Examining, for example, the worldview of modernity, which first emerged in the Enlightenment, we can see how it now contains numerous ideologies, including globalism, neoliberalism, libertarianism, and scientism. While many modernists ascribe to one or more of these ideologies, the larger worldview of modernity as a whole cannot be conflated with any of them, and there are many modernists who affirm liberal values but who remain skeptical of all forms of ideology.
The progressive worldview likewise includes a variety of ideologies, not all of which are embraced by those who otherwise identify as progressive. Distinct ideologies that have emerged within the larger progressive worldview include environmentalism, democratic socialism, and contemporary feminism. While racial equality has also been a central concern of the progressive worldview since it origins in the 1960s, the current form of antiracist ideology is a relatively new addition. Recognizing how antiracist ideology is only a part of the larger progressive postmodern worldview is crucial because this distinction provides the key to reigning in the excesses of wokeism. In fact, moderating and constraining the illiberal aspects of antiracist ideology is necessary not only to preserve the liberal values of modernity, such moderation is also necessary to prevent progressivism’s other creditable political goals from being thwarted by the mounting backlash against antiracist ideology.
It is important to acknowledge that overall, the rise of the progressive worldview has improved American society by increasing our concern for those who have been marginalized and victimized, and by building our political will to achieve social and environmental justice. And despite its troubling illiberalism, when at its best antiracist ideology serves as a potent wake-up call to renew our collective efforts to overcome the racial inequality that continues to plague our nation. But as progressivism has gained extensive cultural power over the last few years, its adamant rejection of America’s basic moral legitimacy has significantly undermined the social solidarity necessary for a functional democracy.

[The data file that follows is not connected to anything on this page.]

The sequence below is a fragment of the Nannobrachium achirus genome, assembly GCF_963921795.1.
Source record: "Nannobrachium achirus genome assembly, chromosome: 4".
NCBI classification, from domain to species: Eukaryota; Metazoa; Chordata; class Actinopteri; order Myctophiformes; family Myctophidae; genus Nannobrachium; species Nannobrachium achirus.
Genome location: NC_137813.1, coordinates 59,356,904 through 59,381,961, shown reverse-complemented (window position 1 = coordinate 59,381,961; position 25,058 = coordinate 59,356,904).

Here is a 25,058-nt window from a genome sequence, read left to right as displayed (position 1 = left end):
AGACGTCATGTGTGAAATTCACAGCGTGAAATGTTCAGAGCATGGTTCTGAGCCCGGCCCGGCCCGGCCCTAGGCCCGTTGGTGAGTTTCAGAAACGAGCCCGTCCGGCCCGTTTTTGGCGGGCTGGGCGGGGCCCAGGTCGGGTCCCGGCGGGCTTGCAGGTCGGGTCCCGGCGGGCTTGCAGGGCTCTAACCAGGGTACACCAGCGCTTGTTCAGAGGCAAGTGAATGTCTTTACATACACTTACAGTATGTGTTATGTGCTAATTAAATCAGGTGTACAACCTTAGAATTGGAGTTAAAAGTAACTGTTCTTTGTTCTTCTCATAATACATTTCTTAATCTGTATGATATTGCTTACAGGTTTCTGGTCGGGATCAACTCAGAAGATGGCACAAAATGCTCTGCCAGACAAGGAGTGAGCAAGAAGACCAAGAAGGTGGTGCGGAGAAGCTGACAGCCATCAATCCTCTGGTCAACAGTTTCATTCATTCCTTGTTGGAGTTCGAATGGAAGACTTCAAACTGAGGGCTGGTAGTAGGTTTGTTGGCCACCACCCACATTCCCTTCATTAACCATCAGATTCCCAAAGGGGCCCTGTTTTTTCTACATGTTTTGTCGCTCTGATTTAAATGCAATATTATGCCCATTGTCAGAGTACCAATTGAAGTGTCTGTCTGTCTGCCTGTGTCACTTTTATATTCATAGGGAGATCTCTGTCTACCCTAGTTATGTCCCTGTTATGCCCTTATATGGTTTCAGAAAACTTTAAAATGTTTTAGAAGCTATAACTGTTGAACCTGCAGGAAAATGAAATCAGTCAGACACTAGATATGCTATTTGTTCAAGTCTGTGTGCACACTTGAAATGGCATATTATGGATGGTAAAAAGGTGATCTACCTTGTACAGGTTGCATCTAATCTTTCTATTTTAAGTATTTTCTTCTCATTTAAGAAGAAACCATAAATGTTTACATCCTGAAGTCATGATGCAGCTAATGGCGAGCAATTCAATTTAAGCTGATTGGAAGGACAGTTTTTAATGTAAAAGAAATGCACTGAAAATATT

As Ioannis Gatsiounis argues in an op-ed entitled, “Wake up, liberals, and fight woke culture,” the moral authority required to constrain antiracism’s illiberal zeal is held primarily by progressives who share woke concerns about equality and justice, but who can see that abandoning liberal values in the name of racial equality results in more injustice, not less. As Gatsiounis observes, “conservatives are not suited to lead a defense of American pluralism. They’ve abused wokeness for political expediency, leveling it as a catch-all to demonize Democrats and deflect self-accountability.” It thus falls on mature leaders within progressive culture itself to push back against the troubling illiberalism of antiracist ideology.